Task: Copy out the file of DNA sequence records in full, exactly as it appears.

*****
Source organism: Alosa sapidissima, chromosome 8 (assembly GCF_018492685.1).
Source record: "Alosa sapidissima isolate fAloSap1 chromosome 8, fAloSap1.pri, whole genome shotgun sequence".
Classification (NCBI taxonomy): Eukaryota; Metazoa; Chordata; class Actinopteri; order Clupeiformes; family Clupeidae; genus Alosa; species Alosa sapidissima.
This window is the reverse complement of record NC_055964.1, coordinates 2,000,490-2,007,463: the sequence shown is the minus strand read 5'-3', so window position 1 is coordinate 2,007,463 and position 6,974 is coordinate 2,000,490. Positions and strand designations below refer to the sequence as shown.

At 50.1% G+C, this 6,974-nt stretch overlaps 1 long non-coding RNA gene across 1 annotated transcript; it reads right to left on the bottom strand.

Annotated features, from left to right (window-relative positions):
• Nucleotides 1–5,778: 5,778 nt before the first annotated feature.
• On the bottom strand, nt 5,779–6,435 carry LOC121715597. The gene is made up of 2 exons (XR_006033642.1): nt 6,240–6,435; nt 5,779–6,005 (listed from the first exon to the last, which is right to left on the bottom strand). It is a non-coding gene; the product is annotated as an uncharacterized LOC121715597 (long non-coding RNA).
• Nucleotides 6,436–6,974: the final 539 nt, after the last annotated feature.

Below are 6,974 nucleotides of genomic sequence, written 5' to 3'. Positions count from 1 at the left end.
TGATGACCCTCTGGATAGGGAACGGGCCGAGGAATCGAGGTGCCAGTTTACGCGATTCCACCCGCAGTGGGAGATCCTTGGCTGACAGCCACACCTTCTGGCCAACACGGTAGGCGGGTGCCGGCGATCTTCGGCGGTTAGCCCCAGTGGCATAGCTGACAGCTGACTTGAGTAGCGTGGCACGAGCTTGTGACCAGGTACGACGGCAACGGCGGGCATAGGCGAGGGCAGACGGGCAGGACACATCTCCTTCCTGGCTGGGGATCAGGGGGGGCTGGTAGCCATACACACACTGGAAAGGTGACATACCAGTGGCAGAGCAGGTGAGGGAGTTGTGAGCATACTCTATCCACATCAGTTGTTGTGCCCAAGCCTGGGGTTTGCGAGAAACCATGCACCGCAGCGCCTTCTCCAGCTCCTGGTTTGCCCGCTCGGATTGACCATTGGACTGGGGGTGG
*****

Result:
Source organism: Alosa sapidissima, chromosome 8 (assembly GCF_018492685.1).
Source record: "Alosa sapidissima isolate fAloSap1 chromosome 8, fAloSap1.pri, whole genome shotgun sequence".
Classification (NCBI taxonomy): Eukaryota; Metazoa; Chordata; class Actinopteri; order Clupeiformes; family Clupeidae; genus Alosa; species Alosa sapidissima.
This window is the reverse complement of record NC_055964.1, coordinates 2,000,490-2,007,463: the sequence shown is the minus strand read 5'-3', so window position 1 is coordinate 2,007,463 and position 6,974 is coordinate 2,000,490. Positions and strand designations below refer to the sequence as shown.

At 50.1% G+C, this 6,974-nt stretch overlaps 1 long non-coding RNA gene across 1 annotated transcript; it reads right to left on the bottom strand.

Annotated features, from left to right (window-relative positions):
• Nucleotides 1–5,778: 5,778 nt before the first annotated feature.
• On the bottom strand, nt 5,779–6,435 carry LOC121715597. The gene is made up of 2 exons (XR_006033642.1): nt 6,240–6,435; nt 5,779–6,005 (listed from the first exon to the last, which is right to left on the bottom strand). It is a non-coding gene; the product is annotated as an uncharacterized LOC121715597 (long non-coding RNA).
• Nucleotides 6,436–6,974: the final 539 nt, after the last annotated feature.

Below are 6,974 nucleotides of genomic sequence, written 5' to 3'. Positions count from 1 at the left end.
TGATGACCCTCTGGATAGGGAACGGGCCGAGGAATCGAGGTGCCAGTTTACGCGATTCCACCCGCAGTGGGAGATCCTTGGCTGACAGCCACACCTTCTGGCCAACACGGTAGGCGGGTGCCGGCGATCTTCGGCGGTTAGCCCCAGTGGCATAGCTGACAGCTGACTTGAGTAGCGTGGCACGAGCTTGTGACCAGGTACGACGGCAACGGCGGGCATAGGCGAGGGCAGACGGGCAGGACACATCTCCTTCCTGGCTGGGGATCAGGGGGGGCTGGTAGCCATACACACACTGGAAAGGTGACATACCAGTGGCAGAGCAGGTGAGGGAGTTGTGAGCATACTCTATCCACATCAGTTGTTGTGCCCAAGCCTGGGGTTTGCGAGAAACCATGCACCGCAGCGCCTTCTCCAGCTCCTGGTTTGCCCGCTCGGATTGACCATTGGACTGGGGGTGG